programs Natural Resources

Plains Spotted Skunk

(Spilogale putorius interrupta)

Background

The historic range of the plains spotted skunk covers most of the central plains in the United States from Texas to Wyoming. The Katy Prairie to the northwest of Houston is home to one of the last known populations in Texas.

Due to potential threats such as habitat loss, reduction of food availability because of pesticide use and vehicle strikes across the spotted skunk’s entire range, the U.S. Fish and Wildlife Service (FWS) is evaluating the species’ status. It plans to make a listing recommendation in 2023.

Between now and then, biologists across the plains states are trying to understand the spotted skunk’s basic habitat needs, distribution, genetics and causes of mortality.

Research Description

The Texas Comptroller of Public Accounts (CPA) contracted with Angelo State University (ASU) in 2014 to conduct basic research on the species across the state. Although the work concluded the species’ broad range of potential habitat covers most of the east, north and central areas of Texas, very few actual spotted skunks were found. Out of 8,065 survey nights, there were 12 detections, which is not unusual for a nocturnal species with low population densities and where there is limited access for surveys.

In 2018 the CPA entered into a second contract with ASU to focus on the Katy Prairie and determine the presence, habitat associations, distribution and mortality causes of the species. The area was not only one of few locations with a relatively high population, but also an area of the state likely to be affected by the rapidly expanding Houston metro area.

For this new work, researchers are using trail cameras, live traps and radio collars to document the extent of the population and abundance of spotted skunks. Researchers will combine the sightings and tracking data to document the habitat types the spotted skunk uses as well as home ranges and maternal habits. Radio collars are also being used to track striped skunks to assess interaction and the differences in habitat usage between spotted and striped skunks. The analysis will estimate known and potential habitats in and near the Katy Prairie ecosystem.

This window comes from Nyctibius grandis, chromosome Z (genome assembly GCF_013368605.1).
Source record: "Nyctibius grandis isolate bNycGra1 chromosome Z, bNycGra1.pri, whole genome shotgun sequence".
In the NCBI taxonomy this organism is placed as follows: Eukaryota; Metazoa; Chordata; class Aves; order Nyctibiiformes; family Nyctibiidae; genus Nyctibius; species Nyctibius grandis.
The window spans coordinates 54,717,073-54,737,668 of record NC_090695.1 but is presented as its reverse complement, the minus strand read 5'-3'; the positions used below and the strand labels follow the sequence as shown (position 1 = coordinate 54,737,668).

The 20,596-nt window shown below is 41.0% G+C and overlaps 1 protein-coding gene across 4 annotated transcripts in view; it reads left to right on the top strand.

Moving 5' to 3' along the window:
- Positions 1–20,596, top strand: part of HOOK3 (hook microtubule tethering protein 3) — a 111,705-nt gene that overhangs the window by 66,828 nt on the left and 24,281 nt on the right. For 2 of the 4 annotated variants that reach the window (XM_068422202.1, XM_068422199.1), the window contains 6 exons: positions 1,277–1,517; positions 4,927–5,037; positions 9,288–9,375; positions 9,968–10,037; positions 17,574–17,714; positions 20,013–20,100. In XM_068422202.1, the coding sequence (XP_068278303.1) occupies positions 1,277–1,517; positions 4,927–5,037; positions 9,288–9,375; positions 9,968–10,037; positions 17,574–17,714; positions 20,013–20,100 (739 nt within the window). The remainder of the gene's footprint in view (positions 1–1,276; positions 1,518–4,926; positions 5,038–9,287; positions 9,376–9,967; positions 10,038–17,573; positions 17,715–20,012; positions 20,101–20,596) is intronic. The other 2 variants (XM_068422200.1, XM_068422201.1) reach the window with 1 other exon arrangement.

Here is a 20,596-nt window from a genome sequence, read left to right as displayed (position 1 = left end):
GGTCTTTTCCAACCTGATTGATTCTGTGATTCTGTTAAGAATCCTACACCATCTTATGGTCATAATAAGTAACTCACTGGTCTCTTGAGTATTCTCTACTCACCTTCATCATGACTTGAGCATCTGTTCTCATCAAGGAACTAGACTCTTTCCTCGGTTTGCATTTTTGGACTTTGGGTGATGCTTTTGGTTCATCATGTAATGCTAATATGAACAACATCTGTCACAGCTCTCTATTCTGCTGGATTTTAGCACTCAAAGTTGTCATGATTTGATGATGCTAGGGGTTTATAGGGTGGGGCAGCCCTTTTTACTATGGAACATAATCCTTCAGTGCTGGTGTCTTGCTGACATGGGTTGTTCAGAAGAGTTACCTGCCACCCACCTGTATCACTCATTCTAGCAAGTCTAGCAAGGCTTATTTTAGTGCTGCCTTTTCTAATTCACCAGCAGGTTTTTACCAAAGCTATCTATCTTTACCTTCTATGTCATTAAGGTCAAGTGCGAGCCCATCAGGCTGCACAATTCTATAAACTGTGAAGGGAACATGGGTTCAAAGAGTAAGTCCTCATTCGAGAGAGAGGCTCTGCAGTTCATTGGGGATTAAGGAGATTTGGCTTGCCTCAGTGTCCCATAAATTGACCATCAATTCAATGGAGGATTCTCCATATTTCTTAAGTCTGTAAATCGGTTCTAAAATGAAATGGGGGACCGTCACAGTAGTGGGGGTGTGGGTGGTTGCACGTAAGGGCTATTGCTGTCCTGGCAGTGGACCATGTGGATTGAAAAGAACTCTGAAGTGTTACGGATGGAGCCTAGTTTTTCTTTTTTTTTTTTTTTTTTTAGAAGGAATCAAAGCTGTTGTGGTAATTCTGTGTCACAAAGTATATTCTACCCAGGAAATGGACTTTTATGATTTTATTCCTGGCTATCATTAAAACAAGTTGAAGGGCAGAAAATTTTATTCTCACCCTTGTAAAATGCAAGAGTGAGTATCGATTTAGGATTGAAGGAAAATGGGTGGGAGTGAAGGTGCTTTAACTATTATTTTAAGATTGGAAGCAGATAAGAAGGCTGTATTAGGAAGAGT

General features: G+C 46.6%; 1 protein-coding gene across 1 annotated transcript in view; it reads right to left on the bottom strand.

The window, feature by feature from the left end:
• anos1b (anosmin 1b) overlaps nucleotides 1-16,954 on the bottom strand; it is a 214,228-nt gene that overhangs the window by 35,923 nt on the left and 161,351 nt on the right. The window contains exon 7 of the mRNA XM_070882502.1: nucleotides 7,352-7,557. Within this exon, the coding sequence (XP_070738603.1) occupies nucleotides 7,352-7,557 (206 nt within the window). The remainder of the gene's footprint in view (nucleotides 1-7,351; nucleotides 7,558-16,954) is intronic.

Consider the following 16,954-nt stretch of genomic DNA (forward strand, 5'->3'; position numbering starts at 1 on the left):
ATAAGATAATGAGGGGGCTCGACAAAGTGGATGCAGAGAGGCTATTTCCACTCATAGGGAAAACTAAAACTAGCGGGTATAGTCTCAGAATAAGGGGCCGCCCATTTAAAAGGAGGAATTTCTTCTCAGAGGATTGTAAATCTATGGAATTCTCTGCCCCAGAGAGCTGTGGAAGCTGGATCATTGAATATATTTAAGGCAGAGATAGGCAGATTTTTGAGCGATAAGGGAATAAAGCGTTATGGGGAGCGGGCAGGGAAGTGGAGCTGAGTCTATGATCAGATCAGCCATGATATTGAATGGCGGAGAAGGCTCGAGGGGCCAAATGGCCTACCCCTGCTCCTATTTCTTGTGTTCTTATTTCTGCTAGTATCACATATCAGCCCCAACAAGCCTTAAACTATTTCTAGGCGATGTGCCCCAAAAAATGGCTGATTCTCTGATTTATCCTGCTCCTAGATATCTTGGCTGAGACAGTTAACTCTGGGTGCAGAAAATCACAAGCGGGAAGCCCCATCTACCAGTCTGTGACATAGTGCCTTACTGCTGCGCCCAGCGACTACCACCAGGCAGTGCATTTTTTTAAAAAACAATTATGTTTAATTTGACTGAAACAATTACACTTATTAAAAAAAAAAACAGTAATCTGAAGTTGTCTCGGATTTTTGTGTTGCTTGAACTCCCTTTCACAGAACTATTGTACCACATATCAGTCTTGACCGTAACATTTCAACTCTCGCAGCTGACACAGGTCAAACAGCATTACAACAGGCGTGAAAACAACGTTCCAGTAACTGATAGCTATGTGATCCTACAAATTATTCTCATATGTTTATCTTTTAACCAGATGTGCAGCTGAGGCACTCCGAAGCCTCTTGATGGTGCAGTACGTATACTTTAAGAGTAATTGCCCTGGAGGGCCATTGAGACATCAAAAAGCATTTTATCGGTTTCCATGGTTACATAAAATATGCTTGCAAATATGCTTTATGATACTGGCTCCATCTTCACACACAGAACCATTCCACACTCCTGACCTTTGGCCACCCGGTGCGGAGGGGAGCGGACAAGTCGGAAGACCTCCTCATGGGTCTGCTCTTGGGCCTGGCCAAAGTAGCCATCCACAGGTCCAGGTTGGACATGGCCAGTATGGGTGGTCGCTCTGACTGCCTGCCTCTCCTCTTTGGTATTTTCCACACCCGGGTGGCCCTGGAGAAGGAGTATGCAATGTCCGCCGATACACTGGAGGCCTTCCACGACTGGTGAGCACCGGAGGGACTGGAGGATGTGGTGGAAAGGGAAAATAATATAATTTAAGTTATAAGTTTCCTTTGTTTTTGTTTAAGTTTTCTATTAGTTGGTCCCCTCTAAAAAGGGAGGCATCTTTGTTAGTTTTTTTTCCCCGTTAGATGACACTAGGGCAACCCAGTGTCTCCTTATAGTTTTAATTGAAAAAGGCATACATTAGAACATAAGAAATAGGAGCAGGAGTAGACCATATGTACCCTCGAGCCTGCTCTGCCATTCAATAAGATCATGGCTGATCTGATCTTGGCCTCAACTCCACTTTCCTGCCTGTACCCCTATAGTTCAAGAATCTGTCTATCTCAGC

Deliverables Due by Contract End, July 31, 2021

  • Data from all surveys, including GPS coordinates for each collared spotted skunk
  • Report and analysis of surveys results to estimate:
    • Differences in home range size by sex and season over two years
    • Habitat characteristics and land cover usage, and effects of land management practices
    • Presence, occupancy and distribution of spotted skunks in the Katy Prairie
    • Habitat requirements for daytime resting and maternal denning, along with patterns of maternal care, food provisioning and timing of juvenile emergence/dispersal
    • Cause-specific mortality and survivability in Katy Prairie ecosystem and compared to other habitat types
    • Density and relative abundance at sites and estimated across Katy Prairie ecosystem

Why This Research Matters

The plains spotted skunk population in the Katy Prairie occupies the last remaining undeveloped prairie habitat in this region. The ecosystem has been fragmented over time, and the population is under threat of increasing habitat loss as the Houston metropolitan area rapidly expands. Research on separate populations of the plains spotted skunk in other states is likely not applicable to the Katy Prairie population due to differences in habitat. It is also unclear to what degree each threat causes a decline in the population.

There are also productive agricultural lands in this area, which would likely be affected by a listing decision. Because it is not clearly understood if or why the species is endangered, an FWS listing could add regulatory hurdles, potentially change land management practices for ranch owners and result in uncertainty about permits for highway projects near the Katy Prairie.